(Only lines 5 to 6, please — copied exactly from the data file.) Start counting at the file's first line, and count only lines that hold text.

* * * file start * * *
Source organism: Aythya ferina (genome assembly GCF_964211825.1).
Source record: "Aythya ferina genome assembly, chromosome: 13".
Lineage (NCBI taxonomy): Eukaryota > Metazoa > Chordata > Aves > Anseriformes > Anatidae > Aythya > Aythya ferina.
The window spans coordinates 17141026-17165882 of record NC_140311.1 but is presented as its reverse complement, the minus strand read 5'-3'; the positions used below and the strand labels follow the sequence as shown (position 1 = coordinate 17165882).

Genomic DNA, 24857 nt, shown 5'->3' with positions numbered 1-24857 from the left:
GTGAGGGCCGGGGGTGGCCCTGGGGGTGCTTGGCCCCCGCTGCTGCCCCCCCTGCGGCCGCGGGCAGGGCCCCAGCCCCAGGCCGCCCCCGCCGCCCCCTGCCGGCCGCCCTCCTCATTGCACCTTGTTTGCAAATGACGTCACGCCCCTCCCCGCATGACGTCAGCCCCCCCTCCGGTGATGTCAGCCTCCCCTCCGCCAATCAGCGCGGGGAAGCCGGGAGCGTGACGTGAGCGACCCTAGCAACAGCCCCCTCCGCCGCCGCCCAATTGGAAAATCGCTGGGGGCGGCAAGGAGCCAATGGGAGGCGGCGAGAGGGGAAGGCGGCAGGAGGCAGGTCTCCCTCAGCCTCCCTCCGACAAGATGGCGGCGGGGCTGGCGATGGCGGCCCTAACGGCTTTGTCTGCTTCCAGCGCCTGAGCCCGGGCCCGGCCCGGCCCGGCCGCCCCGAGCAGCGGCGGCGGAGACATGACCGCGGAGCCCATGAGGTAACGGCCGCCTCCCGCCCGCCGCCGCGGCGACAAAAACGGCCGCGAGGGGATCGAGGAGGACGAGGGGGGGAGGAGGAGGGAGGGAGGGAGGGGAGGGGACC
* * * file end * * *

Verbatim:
Genomic DNA, 24857 nt, shown 5'->3' with positions numbered 1-24857 from the left:
GTGAGGGCCGGGGGTGGCCCTGGGGGTGCTTGGCCCCCGCTGCTGCCCCCCCTGCGGCCGCGGGCAGGGCCCCAGCCCCAGGCCGCCCCCGCCGCCCCCTGCCGGCCGCCCTCCTCATTGCACCTTGTTTGCAAATGACGTCACGCCCCTCCCCGCATGACGTCAGCCCCCCCTCCGGTGATGTCAGCCTCCCCTCCGCCAATCAGCGCGGGGAAGCCGGGAGCGTGACGTGAGCGACCCTAGCAACAGCCCCCTCCGCCGCCGCCCAATTGGAAAATCGCTGGGGGCGGCAAGGAGCCAATGGGAGGCGGCGAGAGGGGAAGGCGGCAGGAGGCAGGTCTCCCTCAGCCTCCCTCCGACAAGATGGCGGCGGGGCTGGCGATGGCGGCCCTAACGGCTTTGTCTGCTTCCAGCGCCTGAGCCCGGGCCCGGCCCGGCCCGGCCGCCCCGAGCAGCGGCGGCGGAGACATGACCGCGGAGCCCATGAGGTAACGGCCGCCTCCCGCCCGCCGCCGCGGCGACAAAAACGGCCGCGAGGGGATCGAGGAGGACGAGGGGGGGAGGAGGAGGGAGGGAGGGAGGGGAGGGGACC